appellate counsel. See Order, filed April 2, 2003 (Docket #13).
This Court then stayed the proceedings until the Appellate
Division ruled on the coram nobis petition. Id.
Figueroa's application for leave to file a writ of error coram
nobis was denied on September 18, 2003. See Denial of Leave to
File a Writ of Error Coram Nobis, dated September 18, 2003
(reproduced as Ex. 3 to Supplemental Affidavit in Opposition,
filed November 25, 2003 (Docket # 14)) ("Coram Nobis Decision").
Figueroa subsequently sought leave to appeal the denial of the
motion with the Court of Appeals. The Court of Appeals denied
Figueroa leave to appeal on July 14, 2004. See Certificate
Denying Leave, dated July 14, 2004 (attached to Endorsed Letter
from Nancy D. Killian to the Hon. Gabriel W. Gorenstein, dated
July 29, 2004 (Docket #16)).
The Court deemed Figueroa's habeas petition amended to include
any claims raised in his coram nobis application. See
Memorandum Endorsement, filed September 10, 2004 (Docket #18).
Respondent subsequently filed a second supplemental affidavit and
memorandum of law to address Figueroa's claim of ineffective
assistance of appellate counsel. See Supplemental
Affidavit and Memorandum of Law in Opposition, filed September
15, 2004 (Docket #19).
II. APPLICABLE LEGAL PRINCIPLES
A. Law Governing Petitions for Habeas Corpus Under
28 U.S.C. § 2254
Under the Antiterrorism and Effective Death Penalty Act of 1996
("AEDPA"), a petition for a writ of habeas corpus may not be
granted with respect to any claim that has been "adjudicated on
the merits" in the state courts unless the state court's
adjudication: "(1) resulted in a decision that was contrary to,
or involved an unreasonable application of, clearly established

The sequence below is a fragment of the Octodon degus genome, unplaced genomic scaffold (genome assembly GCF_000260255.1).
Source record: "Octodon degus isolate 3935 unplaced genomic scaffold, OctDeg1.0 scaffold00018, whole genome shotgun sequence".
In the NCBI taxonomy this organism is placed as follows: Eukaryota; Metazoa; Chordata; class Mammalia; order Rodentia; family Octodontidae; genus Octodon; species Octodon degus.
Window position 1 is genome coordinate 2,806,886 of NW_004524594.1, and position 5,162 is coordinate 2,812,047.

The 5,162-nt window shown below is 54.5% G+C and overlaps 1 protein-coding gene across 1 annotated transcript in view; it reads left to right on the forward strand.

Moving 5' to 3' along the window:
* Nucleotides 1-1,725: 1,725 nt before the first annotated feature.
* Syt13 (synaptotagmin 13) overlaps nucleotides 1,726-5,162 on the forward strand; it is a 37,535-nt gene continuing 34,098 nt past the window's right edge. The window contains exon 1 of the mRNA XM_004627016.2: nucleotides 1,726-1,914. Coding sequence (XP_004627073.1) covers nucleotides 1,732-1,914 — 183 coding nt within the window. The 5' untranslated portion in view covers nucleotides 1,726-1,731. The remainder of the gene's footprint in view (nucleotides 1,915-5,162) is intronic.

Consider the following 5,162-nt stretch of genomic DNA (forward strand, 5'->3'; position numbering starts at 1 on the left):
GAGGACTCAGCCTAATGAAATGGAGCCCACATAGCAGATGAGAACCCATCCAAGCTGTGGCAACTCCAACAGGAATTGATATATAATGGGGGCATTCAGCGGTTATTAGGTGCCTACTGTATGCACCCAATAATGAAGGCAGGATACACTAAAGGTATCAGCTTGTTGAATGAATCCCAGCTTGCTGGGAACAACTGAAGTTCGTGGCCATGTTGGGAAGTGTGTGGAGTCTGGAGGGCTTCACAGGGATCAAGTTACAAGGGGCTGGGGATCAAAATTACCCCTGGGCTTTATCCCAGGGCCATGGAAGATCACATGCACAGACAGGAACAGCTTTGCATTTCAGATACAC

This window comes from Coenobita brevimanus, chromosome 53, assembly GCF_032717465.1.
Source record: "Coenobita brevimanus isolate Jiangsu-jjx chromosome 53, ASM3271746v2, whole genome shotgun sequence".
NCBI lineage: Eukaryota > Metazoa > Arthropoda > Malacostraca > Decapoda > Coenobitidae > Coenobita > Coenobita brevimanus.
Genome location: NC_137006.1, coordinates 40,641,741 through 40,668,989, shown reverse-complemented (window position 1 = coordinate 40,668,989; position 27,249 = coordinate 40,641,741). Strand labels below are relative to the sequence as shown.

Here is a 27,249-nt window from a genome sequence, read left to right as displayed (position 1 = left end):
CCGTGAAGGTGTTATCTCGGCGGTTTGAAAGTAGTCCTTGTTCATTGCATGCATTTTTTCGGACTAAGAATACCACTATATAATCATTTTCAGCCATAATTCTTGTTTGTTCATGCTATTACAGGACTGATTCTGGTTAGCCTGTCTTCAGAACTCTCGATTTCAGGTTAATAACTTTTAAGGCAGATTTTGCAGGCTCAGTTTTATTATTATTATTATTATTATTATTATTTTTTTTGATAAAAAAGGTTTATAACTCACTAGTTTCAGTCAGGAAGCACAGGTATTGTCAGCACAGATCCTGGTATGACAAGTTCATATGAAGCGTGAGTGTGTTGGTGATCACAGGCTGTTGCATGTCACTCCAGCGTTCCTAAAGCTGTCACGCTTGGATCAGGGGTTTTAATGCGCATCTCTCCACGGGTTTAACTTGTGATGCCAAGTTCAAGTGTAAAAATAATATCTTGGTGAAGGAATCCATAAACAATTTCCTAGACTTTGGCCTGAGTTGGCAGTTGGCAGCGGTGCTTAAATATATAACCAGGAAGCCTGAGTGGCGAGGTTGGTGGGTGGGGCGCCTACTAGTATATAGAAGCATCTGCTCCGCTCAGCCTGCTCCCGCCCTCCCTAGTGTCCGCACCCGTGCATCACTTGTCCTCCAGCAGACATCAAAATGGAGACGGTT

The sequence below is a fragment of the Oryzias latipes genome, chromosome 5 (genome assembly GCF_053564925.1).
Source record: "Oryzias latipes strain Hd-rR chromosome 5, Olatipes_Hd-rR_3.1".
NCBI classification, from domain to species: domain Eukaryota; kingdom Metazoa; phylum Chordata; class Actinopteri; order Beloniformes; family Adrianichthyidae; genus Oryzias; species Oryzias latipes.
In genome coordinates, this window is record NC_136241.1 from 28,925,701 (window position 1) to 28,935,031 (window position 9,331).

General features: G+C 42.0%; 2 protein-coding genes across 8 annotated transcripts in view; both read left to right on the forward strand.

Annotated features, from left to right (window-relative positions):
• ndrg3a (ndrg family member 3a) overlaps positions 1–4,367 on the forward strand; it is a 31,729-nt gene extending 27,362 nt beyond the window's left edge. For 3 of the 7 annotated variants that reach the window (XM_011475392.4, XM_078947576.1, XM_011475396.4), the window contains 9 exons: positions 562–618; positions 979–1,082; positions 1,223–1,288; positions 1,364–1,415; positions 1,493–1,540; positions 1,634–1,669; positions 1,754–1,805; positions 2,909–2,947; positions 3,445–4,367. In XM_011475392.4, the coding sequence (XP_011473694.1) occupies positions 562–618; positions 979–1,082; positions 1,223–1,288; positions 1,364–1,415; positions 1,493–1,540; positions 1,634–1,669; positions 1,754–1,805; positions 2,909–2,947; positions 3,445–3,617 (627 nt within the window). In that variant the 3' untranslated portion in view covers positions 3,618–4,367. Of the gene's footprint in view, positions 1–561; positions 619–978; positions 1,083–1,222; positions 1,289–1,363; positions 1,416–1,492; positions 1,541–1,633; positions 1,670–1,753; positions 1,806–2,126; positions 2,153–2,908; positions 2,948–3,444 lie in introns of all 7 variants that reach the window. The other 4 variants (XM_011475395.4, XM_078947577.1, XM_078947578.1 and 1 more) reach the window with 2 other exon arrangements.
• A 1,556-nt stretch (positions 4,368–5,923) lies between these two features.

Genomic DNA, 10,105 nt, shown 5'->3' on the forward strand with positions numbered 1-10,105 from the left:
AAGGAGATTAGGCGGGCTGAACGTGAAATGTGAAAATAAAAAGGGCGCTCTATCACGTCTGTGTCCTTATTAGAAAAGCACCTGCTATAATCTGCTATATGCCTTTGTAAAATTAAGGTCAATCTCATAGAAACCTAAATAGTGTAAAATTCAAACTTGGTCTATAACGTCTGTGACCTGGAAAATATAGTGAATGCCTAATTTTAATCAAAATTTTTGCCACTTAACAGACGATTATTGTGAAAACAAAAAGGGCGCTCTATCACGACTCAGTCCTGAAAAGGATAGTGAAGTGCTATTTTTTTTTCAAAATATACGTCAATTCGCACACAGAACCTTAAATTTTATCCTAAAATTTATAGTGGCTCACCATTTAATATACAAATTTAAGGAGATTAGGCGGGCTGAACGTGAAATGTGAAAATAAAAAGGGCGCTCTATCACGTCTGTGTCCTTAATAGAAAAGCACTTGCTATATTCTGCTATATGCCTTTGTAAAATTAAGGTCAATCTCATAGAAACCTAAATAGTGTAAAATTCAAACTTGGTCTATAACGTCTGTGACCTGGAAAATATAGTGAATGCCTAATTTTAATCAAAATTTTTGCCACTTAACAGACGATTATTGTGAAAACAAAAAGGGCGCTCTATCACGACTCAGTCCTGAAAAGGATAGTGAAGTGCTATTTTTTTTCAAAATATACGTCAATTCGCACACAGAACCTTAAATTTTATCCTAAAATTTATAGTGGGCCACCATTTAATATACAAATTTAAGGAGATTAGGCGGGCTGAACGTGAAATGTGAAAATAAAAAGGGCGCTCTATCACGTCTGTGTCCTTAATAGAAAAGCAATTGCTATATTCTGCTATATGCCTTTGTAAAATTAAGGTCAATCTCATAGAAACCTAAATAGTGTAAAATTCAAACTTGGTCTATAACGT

Federal law, as determined by the Supreme Court of the United
States; or (2) resulted in a decision that was based on an
unreasonable determination of the facts in light of the evidence
presented in the State court proceeding." 28 U.S.C. § 2254(d).
For a claim to be adjudicated "on the merits" within the
meaning of 28 U.S.C. § 2254(d), it must "finally resolv[e] the
parties' claims, with res judicata effect," and it must be "based
on the substance of the claim advanced, rather than on a
procedural, or other, ground." Sellan v. Kuhlman, 261 F.3d 303,
311 (2d Cir. 2001). As long as "there is nothing in its decision
to indicate that the claims were decided on anything but
substantive grounds," a state court decision will be considered
"on the merits" even if it fails to mention the federal claim and
no relevant federal case law is cited. See Aparicio v. Artuz,
269 F.3d 78, 94 (2d Cir. 2001); Sellan, 261 F.3d at 312.
In Williams v. Taylor, the Supreme Court held that a state
court decision is "contrary to" clearly established federal law
only "if the state court applies a rule that contradicts the
governing law set forth" in Supreme Court precedent or "if the